Music Review: Melismatic magic from the Wailin' Jennys
By STEVEN WINE
Oct. 25, 2017
The Wailin' Jennys, "Fifteen" (Red House Records)
It's easy to make a terrific album, as the Wailin' Jennys show on "Fifteen." Their formula: three marvelous voices blending beautifully to sing a batch of great songs. Simple, right?
Heather Masse, Nicky Mehta and Ruth Moody wisely don't let anything else get in the way. Sparse, tasteful accompaniment on the nine tunes leaves lots of room for their wonderfully intricate, silky vocal arrangements.
The three Ms swap the lead often, like a band of female Wilburys. They sing duets, call and response, rounds — talk about roots music — and in unison. When they stack three-part harmonies, they take turns changing notes, each time subtly altering the chord. It's melismatic magic.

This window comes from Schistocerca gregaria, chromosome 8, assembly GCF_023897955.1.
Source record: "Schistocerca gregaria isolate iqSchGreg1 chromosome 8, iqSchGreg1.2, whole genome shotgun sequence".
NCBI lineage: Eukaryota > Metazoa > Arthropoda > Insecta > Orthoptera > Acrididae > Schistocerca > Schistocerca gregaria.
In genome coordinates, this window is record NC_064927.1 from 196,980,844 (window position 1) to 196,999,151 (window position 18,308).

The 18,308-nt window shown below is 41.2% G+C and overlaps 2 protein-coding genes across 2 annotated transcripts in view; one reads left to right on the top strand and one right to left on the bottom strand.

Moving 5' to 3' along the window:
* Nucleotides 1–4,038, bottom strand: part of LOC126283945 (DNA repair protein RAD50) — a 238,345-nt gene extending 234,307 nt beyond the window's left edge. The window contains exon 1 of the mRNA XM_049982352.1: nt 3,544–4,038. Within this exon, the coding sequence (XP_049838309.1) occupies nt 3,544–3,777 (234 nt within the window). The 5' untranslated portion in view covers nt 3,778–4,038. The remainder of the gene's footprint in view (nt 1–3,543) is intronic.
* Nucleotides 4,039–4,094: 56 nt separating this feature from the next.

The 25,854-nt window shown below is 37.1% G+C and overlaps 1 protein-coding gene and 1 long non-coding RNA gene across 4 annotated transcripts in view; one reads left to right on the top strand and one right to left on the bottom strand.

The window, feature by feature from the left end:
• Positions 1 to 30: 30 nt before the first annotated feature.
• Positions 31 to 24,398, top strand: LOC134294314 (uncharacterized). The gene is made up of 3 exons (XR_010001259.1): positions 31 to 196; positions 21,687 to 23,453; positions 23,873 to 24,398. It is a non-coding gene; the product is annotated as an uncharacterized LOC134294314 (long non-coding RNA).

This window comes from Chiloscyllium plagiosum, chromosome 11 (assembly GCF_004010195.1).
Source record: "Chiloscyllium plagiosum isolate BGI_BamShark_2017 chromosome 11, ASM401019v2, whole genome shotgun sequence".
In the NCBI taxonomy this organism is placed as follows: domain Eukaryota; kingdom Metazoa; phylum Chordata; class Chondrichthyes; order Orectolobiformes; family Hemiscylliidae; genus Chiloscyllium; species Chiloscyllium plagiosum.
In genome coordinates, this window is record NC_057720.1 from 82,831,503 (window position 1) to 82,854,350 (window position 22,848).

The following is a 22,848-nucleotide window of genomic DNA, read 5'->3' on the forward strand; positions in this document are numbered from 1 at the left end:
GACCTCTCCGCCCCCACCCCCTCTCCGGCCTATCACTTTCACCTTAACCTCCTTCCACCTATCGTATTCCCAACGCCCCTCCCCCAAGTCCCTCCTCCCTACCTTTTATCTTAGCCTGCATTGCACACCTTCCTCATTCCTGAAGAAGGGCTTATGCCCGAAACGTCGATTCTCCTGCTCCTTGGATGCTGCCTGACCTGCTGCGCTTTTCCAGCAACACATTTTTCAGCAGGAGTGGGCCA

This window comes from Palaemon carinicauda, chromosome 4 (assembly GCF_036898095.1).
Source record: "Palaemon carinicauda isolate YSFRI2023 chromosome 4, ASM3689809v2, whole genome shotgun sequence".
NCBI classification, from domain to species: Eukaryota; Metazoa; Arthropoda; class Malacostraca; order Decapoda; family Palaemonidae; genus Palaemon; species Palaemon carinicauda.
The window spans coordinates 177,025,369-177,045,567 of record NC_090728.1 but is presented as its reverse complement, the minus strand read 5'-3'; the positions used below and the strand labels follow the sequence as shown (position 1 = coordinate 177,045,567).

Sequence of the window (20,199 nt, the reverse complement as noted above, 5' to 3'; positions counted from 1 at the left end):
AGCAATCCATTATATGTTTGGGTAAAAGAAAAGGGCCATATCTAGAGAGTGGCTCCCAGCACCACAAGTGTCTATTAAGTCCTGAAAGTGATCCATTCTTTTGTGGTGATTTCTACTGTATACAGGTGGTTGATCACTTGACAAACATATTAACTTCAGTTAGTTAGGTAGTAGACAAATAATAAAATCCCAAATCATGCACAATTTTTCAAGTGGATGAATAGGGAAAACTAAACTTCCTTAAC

Jane Siberry's ballad "The Valley" unfolds slowly and is gorgeous times three. Other highlights include the gospel opener "Old Churchyard," Emmylou Harris' best composition, "Boulder to Birmingham," and Tom Petty's "Wildflowers." Hopefully he had a chance to hear it.
The Jennys save their sassiest performance for the a cappella finale "Weary Blues from Waitin'," scooping and sliding with glee to make the Hank Williams obscurity sound more like something by Stephen Foster. They linger on the final word, climbing an octave to heavenly.